Three things you didn't know about big data and Amazon Web Services (AWS)
By Jason Tee
As data gets bigger, Amazon Web Services (AWS) is positioning itself to help enterprises leverage the deluge of information to create more business value at a lower cost. Hadoop, DynamoDB and Elastic MapReduce get a lot of play in discussions of how AWS is making it easier for companies to manage, store and analyze their data. But there are also some hidden gems that are buried a little deeper under the surface. Here are three that could help organizations do business better.
The most valuable thing about the AWS library is that it gets you to consider where else you might look for free data.
Jason Tee, Enterprise Software Architect
Big data comes free with the Amazon cloud
When enterprises think about big data, they tend to focus mostly on the information they are collecting directly from interactions with customers. More forward-thinking business people might also recognize the value that can be extracted from data collected by partner organizations. But what about all the big data that is already available out there, free of charge, for anyone who cares to mine it?
AWS offers a library of free datasets that boggle the mind. Much of the information is of limited business value. For example, few users likely have a (legal) reason to browse the Whole Genome Shotgun Sequencing of the Cannabis Sativa Cultivar "Chemdawg". Datasets that do potentially have a commercial use for global enterprise might be Japan’s economic census data or the facts available about millions of topics in the Freebase Data Dump. The information is typically a few years old, so it’s not exactly real-time. But if you know how to query it correctly, you could potentially save money on consulting research. The most valuable thing about the AWS library is that it gets you to consider where else you might look for free data.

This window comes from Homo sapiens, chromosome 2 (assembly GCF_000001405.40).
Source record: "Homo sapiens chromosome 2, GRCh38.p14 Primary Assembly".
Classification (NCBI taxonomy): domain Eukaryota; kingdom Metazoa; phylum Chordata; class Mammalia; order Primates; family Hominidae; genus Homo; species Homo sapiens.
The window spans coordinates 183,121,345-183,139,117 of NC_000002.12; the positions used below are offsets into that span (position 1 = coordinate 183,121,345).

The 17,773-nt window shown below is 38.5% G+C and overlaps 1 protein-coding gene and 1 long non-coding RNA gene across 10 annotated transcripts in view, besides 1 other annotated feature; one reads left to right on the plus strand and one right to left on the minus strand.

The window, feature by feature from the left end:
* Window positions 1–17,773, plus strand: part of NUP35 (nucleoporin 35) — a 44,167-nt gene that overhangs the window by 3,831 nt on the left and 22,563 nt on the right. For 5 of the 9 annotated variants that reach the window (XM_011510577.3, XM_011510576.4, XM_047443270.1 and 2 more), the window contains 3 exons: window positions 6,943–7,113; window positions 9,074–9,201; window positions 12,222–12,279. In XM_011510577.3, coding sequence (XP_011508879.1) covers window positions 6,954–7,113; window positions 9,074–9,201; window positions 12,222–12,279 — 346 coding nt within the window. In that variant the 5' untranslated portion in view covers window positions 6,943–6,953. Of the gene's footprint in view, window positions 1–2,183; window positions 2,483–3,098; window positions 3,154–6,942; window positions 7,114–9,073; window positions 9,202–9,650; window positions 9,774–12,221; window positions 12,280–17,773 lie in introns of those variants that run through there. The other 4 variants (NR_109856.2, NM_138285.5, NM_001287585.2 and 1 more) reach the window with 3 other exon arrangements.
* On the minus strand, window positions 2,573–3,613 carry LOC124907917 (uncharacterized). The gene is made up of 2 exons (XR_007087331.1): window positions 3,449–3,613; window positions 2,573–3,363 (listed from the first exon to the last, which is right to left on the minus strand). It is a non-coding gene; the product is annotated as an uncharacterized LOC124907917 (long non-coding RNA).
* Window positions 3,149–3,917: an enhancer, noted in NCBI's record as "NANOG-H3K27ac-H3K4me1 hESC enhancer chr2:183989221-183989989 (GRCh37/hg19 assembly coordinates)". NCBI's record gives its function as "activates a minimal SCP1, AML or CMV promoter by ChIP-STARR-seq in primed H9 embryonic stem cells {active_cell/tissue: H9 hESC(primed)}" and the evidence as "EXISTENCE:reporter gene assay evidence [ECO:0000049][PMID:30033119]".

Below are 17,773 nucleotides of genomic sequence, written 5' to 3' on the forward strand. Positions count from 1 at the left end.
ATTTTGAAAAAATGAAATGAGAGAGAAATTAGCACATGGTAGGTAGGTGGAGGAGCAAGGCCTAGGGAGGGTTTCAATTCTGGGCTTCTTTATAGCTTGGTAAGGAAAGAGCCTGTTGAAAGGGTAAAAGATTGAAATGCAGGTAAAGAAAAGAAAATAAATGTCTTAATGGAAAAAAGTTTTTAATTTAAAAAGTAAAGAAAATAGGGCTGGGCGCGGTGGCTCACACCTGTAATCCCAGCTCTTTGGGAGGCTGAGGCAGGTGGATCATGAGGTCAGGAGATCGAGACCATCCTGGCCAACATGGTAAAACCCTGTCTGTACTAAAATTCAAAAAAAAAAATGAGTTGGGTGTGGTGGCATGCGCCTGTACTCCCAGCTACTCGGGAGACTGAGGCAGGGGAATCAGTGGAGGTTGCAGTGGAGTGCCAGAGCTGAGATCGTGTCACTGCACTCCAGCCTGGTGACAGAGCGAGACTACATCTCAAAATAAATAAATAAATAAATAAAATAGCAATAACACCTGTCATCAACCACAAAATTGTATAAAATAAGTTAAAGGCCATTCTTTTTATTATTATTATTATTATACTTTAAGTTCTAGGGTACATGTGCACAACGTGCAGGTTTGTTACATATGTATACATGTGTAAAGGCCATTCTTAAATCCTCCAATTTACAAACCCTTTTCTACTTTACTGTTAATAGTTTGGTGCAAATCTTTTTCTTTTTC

AWS will school you on big data
Amazon Web Services is giving back to the developer and business community as a sponsor of Big Data University. So far, IBM is dominating this venue. However, Amazon is making a play to attract more students for its own courses using giveaways for AWS. This online university offers a variety of courses free of charge. The Hadoop tutorials seem to be very popular, garnering testimonials such as this one from newbies like 'Roman': "The course is excellent because it saves time from reading big books to learn Hadoop. I prefer agile practice: try to achieve small results ASAP. I didn't know anything about Hadoop two months ago. But these two months were enough for me to create 7 nodes Hadoop cluster..."
For those with a little more big data savvy, there's even the opportunity to write and post an online course. That could be a smart play for enterprises that have a good developer team working on their big data. Creating a tutorial is an excellent way to ensure knowledge retention if a valued team member moves on to another job. Posting the course online for others to take increases the pool of available replacement talent.
You can buy analyzing power for big data on the spot
Once you’ve provisioned the resources necessary to collect and store your data, you still have to spend more money to actually analyze it. Running any type of meaningful analytics is going to take computing power. For some types of data, it makes sense to perform analysis every hour, or even minute by minute. For other big data sets, doing analytics is only required occasionally. That might be daily, seasonally, after a big event (on a global scale or just one that shakes up your specific industry vertical), or when you acquire a large amount of new data. Fortunately, AWS lets you burst your business analytics with EC2 just as you do any other form of "as a Service" offering.
How does this work? At any given time, AWS has some resources that aren’t being fully used. Like empty cabins on a cruise ship, you can purchase access at a discounted rate. These resources are available at spot prices. You bid, with a cap for the maximum rate you are willing to pay per hour, and get to spin up your additional instances to the cloud as long as no one outbids you. If you do get outbid or reach the limit of the available resource pool, your additional instances are terminated. This means spot instances aren’t the best option for mission critical analytics. However, they can still be used as part of a larger elastic consumption model.
AWS has quite a few case studies for businesses that use this approach for regular big data tasks to save money. As an example, FourSquare uses spot instances to perform analytics across more than 3 million daily check-ins from users. They knew they would be using a lot of resources for this task on an ongoing basis, but didn’t want to pay full price. So, they chose a task that can be interrupted occasionally without causing a massive problem. AWS cautions users to ensure their applications have a high fault tolerance to get the most out of spot instances.
Let us know what other special services does your company use for big data and AWS?
15 Jun 2013